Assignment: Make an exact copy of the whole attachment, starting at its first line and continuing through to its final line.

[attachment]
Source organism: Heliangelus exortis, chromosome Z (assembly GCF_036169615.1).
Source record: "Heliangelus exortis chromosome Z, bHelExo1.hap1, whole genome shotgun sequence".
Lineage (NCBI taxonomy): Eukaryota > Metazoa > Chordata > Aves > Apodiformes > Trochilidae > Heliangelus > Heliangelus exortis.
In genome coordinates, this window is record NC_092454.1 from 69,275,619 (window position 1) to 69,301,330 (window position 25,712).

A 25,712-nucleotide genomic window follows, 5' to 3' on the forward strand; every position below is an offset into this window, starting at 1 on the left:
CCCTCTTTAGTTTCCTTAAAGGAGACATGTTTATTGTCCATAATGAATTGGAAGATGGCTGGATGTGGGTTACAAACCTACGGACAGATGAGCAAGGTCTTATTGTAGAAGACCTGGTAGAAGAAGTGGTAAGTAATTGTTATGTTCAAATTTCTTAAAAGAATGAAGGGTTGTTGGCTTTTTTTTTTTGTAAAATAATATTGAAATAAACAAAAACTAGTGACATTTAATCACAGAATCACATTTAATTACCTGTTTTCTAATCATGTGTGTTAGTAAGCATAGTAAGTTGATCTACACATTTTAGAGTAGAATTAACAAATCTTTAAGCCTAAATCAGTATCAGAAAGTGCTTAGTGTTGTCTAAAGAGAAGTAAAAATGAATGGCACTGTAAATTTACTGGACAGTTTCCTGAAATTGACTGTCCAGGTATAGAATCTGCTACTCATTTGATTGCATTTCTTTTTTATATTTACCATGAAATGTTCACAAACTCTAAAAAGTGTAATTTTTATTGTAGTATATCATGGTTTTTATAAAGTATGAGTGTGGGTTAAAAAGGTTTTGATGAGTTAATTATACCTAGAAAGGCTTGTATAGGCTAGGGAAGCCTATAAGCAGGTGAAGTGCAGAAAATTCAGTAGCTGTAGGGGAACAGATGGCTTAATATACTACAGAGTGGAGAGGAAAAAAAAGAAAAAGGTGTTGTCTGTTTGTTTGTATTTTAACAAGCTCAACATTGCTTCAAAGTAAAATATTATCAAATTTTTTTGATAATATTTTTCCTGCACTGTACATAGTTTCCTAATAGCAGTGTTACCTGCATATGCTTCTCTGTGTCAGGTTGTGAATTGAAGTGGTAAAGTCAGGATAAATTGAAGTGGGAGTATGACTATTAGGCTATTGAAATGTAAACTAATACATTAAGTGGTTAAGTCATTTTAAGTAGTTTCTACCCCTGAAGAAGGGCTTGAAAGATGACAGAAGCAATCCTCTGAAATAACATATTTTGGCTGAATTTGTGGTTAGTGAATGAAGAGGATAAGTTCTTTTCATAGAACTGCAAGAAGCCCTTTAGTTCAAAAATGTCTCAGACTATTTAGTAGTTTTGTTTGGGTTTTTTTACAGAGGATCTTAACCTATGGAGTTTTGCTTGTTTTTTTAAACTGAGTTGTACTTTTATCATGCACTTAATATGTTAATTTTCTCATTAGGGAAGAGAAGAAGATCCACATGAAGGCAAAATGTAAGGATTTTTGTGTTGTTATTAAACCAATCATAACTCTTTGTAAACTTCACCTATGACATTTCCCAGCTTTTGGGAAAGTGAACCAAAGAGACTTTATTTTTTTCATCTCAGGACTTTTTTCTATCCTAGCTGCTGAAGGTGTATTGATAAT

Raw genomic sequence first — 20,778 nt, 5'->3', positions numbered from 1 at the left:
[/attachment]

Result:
Source organism: Heliangelus exortis, chromosome Z (assembly GCF_036169615.1).
Source record: "Heliangelus exortis chromosome Z, bHelExo1.hap1, whole genome shotgun sequence".
Lineage (NCBI taxonomy): Eukaryota > Metazoa > Chordata > Aves > Apodiformes > Trochilidae > Heliangelus > Heliangelus exortis.
In genome coordinates, this window is record NC_092454.1 from 69,275,619 (window position 1) to 69,301,330 (window position 25,712).

A 25,712-nucleotide genomic window follows, 5' to 3' on the forward strand; every position below is an offset into this window, starting at 1 on the left:
CCCTCTTTAGTTTCCTTAAAGGAGACATGTTTATTGTCCATAATGAATTGGAAGATGGCTGGATGTGGGTTACAAACCTACGGACAGATGAGCAAGGTCTTATTGTAGAAGACCTGGTAGAAGAAGTGGTAAGTAATTGTTATGTTCAAATTTCTTAAAAGAATGAAGGGTTGTTGGCTTTTTTTTTTTGTAAAATAATATTGAAATAAACAAAAACTAGTGACATTTAATCACAGAATCACATTTAATTACCTGTTTTCTAATCATGTGTGTTAGTAAGCATAGTAAGTTGATCTACACATTTTAGAGTAGAATTAACAAATCTTTAAGCCTAAATCAGTATCAGAAAGTGCTTAGTGTTGTCTAAAGAGAAGTAAAAATGAATGGCACTGTAAATTTACTGGACAGTTTCCTGAAATTGACTGTCCAGGTATAGAATCTGCTACTCATTTGATTGCATTTCTTTTTTATATTTACCATGAAATGTTCACAAACTCTAAAAAGTGTAATTTTTATTGTAGTATATCATGGTTTTTATAAAGTATGAGTGTGGGTTAAAAAGGTTTTGATGAGTTAATTATACCTAGAAAGGCTTGTATAGGCTAGGGAAGCCTATAAGCAGGTGAAGTGCAGAAAATTCAGTAGCTGTAGGGGAACAGATGGCTTAATATACTACAGAGTGGAGAGGAAAAAAAAGAAAAAGGTGTTGTCTGTTTGTTTGTATTTTAACAAGCTCAACATTGCTTCAAAGTAAAATATTATCAAATTTTTTTGATAATATTTTTCCTGCACTGTACATAGTTTCCTAATAGCAGTGTTACCTGCATATGCTTCTCTGTGTCAGGTTGTGAATTGAAGTGGTAAAGTCAGGATAAATTGAAGTGGGAGTATGACTATTAGGCTATTGAAATGTAAACTAATACATTAAGTGGTTAAGTCATTTTAAGTAGTTTCTACCCCTGAAGAAGGGCTTGAAAGATGACAGAAGCAATCCTCTGAAATAACATATTTTGGCTGAATTTGTGGTTAGTGAATGAAGAGGATAAGTTCTTTTCATAGAACTGCAAGAAGCCCTTTAGTTCAAAAATGTCTCAGACTATTTAGTAGTTTTGTTTGGGTTTTTTTACAGAGGATCTTAACCTATGGAGTTTTGCTTGTTTTTTTAAACTGAGTTGTACTTTTATCATGCACTTAATATGTTAATTTTCTCATTAGGGAAGAGAAGAAGATCCACATGAAGGCAAAATGTAAGGATTTTTGTGTTGTTATTAAACCAATCATAACTCTTTGTAAACTTCACCTATGACATTTCCCAGCTTTTGGGAAAGTGAACCAAAGAGACTTTATTTTTTTCATCTCAGGACTTTTTTCTATCCTAGCTGCTGAAGGTGTATTGATAAT

Raw genomic sequence first — 20,778 nt, 5'->3', positions numbered from 1 at the left: